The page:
May 6, 1947

“HYDE PARK, Monday—About a month ago, our farmer told us and proved to us that it was highly uneconomical to make butter on a dairy farm; that we could sell our whole milk and make more cash; that the cost of the cream and the time consumed in making butter, even though we had an electric churn, was pure waste.

I remembered that, when I was a little girl, my grandmother made butter in a little glass churn on the dining-room table. It was completely sweet, fresh butter, and we thought it the greatest possible luxury. And my mother-in-law always boasted of having her own butter. It seemed somewhat of a wrench to me to give this up, so I loftily said to our farmer, “I will take the churn, and in our cellar we will make enough butter to last both my son’s house and mine for several weeks. It can be stored in the deep freeze.”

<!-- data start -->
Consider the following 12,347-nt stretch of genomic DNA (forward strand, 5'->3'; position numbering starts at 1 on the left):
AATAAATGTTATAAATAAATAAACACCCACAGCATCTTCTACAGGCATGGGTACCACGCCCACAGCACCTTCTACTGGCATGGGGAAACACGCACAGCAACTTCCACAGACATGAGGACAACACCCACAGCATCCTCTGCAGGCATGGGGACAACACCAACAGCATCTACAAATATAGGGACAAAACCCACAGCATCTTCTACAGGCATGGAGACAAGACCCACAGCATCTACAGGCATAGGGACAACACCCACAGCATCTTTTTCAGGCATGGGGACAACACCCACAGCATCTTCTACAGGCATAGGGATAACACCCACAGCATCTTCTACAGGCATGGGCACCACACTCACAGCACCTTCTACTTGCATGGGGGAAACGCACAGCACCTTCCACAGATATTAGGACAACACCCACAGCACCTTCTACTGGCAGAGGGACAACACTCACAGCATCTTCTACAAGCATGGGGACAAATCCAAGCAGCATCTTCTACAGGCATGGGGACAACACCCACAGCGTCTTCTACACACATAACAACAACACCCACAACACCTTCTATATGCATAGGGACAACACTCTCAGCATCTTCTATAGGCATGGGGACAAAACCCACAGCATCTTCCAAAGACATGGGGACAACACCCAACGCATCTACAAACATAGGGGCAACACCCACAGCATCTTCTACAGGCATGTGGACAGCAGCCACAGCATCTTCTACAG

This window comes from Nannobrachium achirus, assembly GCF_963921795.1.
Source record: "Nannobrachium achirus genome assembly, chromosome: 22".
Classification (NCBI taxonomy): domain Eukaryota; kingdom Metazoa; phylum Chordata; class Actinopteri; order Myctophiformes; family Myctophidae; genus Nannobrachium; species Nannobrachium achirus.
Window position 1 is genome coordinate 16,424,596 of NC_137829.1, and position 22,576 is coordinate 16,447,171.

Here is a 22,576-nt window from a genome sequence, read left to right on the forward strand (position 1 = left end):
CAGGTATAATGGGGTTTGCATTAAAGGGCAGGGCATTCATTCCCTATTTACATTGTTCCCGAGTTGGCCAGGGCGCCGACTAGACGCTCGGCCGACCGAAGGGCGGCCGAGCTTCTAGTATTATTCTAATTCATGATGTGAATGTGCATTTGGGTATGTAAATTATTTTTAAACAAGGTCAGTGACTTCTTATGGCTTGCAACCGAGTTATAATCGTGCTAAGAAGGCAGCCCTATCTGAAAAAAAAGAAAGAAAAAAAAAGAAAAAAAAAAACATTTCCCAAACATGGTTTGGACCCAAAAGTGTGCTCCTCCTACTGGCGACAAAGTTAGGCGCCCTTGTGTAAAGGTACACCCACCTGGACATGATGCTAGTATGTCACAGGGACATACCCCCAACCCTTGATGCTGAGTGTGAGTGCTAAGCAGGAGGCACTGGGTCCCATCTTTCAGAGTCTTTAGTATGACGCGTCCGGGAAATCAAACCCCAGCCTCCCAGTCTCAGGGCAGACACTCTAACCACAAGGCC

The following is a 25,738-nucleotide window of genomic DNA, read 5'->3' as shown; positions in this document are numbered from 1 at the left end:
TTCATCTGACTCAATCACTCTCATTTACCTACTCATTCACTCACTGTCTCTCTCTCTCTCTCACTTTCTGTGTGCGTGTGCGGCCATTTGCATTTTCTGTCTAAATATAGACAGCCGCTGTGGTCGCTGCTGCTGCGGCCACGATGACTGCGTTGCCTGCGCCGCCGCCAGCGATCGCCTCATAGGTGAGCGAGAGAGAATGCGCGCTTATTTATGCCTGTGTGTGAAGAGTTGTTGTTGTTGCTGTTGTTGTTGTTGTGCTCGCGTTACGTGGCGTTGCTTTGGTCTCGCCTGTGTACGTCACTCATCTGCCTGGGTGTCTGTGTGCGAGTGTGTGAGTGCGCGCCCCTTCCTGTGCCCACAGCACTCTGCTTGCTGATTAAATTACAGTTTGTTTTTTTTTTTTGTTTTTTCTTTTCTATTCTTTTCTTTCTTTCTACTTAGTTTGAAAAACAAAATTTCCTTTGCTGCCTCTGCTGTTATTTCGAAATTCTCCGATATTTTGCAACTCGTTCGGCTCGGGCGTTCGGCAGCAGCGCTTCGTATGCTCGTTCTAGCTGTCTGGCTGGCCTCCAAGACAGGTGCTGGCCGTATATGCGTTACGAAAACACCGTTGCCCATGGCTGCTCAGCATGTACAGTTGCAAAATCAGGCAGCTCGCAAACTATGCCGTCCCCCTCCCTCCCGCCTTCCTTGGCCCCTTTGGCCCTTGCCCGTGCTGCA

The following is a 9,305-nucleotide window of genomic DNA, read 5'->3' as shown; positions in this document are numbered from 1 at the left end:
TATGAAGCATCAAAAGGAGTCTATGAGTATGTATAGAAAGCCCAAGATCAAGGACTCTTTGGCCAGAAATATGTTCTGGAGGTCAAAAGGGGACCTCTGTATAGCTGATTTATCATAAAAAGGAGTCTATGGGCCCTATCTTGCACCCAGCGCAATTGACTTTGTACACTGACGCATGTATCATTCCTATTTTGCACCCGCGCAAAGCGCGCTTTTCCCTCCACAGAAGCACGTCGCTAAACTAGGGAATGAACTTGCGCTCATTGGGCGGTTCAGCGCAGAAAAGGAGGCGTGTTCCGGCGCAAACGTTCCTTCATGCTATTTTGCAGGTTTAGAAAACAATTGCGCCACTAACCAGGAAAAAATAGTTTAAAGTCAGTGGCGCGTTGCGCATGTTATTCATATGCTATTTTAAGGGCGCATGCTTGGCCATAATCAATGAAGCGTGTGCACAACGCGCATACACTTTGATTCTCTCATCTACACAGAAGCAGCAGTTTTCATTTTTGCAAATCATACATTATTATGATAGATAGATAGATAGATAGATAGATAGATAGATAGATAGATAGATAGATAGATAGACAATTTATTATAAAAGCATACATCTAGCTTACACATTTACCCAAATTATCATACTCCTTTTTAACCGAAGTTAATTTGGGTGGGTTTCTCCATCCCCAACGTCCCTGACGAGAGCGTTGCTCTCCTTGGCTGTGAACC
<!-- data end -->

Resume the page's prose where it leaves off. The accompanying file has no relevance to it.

Last Friday, the farmer brought the churn. Our superintendent was on hand. So was I, assisted by Miss Thompson and the cook. We all stood around, prepared for our first lesson…

The next morning, around 11 o’clock, the cook and I finally finished our lesson and at last the men could go back to their work on the farm. We had learned how to use the electric churn, how to work the butter afterwards, and how to do it up neatly in half-pound packages. For all of that time and all of that labor, we had 13 1/2 pounds of butter!

I am quite sure now that our farmer’s economics are correct, but I had fun and I think the cook and I will try it again. It may be a waste of both time and money, but I am still old-fashioned enough to like the idea of having my own butter. I am rather glad, however, that the churn is electric. I think that if I had had to churn by hand for all of that time, I would not be writing about it today!”